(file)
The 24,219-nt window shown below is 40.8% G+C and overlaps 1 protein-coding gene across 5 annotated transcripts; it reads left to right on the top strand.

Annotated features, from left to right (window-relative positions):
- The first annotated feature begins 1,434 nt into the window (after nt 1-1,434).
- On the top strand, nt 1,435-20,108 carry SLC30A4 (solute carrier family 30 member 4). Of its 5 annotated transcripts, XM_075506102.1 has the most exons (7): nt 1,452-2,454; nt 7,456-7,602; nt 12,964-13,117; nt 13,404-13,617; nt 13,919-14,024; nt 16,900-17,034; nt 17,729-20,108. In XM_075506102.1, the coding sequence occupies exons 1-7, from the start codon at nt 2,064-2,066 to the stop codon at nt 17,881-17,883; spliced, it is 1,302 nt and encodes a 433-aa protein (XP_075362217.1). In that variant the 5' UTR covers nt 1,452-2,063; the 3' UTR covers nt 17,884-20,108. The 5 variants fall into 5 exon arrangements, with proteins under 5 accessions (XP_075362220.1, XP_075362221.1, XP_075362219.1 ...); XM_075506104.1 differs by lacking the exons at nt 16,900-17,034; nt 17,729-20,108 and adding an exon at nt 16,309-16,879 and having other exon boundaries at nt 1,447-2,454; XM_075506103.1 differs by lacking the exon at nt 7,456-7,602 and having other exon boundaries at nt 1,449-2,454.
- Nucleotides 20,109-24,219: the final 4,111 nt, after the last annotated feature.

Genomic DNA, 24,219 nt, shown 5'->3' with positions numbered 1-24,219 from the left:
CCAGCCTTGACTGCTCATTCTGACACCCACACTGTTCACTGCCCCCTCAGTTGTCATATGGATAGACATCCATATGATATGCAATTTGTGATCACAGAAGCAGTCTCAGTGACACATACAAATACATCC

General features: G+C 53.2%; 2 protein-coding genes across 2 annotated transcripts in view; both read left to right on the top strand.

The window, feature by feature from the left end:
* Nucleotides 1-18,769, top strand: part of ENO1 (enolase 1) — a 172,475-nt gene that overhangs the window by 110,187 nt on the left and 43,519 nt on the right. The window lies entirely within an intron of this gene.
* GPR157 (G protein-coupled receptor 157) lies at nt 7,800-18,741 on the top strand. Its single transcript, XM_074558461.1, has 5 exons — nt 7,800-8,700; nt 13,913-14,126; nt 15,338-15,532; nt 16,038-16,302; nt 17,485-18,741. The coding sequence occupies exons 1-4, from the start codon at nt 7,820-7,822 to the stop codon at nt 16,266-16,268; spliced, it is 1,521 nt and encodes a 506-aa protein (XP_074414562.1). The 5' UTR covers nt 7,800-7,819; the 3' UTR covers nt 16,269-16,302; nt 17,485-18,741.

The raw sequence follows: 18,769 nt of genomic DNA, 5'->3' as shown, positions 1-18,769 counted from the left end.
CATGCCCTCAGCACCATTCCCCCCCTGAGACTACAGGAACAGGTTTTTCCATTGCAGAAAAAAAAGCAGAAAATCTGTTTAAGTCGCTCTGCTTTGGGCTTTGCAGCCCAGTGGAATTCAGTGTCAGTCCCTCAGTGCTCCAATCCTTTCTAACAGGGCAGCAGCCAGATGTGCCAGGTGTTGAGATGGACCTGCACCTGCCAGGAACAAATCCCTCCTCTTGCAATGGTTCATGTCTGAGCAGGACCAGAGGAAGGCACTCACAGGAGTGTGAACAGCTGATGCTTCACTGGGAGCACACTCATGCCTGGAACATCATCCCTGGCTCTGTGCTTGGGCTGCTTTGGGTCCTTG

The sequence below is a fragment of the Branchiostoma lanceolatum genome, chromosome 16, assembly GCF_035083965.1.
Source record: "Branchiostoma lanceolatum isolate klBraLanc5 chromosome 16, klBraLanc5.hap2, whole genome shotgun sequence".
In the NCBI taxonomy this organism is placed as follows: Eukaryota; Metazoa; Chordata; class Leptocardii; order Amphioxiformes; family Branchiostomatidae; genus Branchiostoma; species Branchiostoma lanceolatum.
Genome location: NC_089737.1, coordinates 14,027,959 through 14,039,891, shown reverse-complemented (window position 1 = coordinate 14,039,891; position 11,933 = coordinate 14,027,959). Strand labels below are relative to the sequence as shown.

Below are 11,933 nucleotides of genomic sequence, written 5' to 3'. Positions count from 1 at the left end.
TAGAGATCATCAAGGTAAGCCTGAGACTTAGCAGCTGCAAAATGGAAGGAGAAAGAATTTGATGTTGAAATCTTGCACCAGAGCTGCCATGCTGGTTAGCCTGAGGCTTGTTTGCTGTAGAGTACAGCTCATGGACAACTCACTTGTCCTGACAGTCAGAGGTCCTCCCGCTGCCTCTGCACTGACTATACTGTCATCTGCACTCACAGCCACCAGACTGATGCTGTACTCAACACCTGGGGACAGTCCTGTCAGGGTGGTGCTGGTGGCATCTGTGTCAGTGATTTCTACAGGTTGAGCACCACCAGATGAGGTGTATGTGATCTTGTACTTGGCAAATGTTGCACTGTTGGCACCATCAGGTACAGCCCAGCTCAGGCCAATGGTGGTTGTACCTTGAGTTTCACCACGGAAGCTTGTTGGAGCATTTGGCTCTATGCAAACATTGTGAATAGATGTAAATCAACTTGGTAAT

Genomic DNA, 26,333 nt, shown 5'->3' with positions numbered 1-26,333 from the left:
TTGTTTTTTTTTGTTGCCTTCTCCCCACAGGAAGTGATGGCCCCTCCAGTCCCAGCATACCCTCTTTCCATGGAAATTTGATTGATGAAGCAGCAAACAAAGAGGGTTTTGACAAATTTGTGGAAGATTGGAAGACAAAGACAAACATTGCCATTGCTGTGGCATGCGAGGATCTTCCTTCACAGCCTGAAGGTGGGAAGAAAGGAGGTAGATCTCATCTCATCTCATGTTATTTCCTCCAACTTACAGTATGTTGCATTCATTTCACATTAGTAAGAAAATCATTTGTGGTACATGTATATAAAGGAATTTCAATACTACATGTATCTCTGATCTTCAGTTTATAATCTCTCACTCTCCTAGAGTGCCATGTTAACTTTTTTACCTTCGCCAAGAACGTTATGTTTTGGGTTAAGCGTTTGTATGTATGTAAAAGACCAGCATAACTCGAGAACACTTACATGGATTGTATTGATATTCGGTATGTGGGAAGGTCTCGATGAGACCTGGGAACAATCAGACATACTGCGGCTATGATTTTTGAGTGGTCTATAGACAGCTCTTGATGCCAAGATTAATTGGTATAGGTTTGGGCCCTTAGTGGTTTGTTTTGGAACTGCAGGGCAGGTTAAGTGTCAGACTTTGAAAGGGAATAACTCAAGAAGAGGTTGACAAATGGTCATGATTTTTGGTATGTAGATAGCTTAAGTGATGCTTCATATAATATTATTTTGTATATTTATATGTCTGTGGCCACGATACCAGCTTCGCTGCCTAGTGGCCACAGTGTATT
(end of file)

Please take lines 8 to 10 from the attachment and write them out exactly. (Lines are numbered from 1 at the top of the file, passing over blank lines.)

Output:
General features: G+C 53.2%; 2 protein-coding genes across 2 annotated transcripts in view; both read left to right on the top strand.

The window, feature by feature from the left end:
* Nucleotides 1-18,769, top strand: part of ENO1 (enolase 1) — a 172,475-nt gene that overhangs the window by 110,187 nt on the left and 43,519 nt on the right. The window lies entirely within an intron of this gene.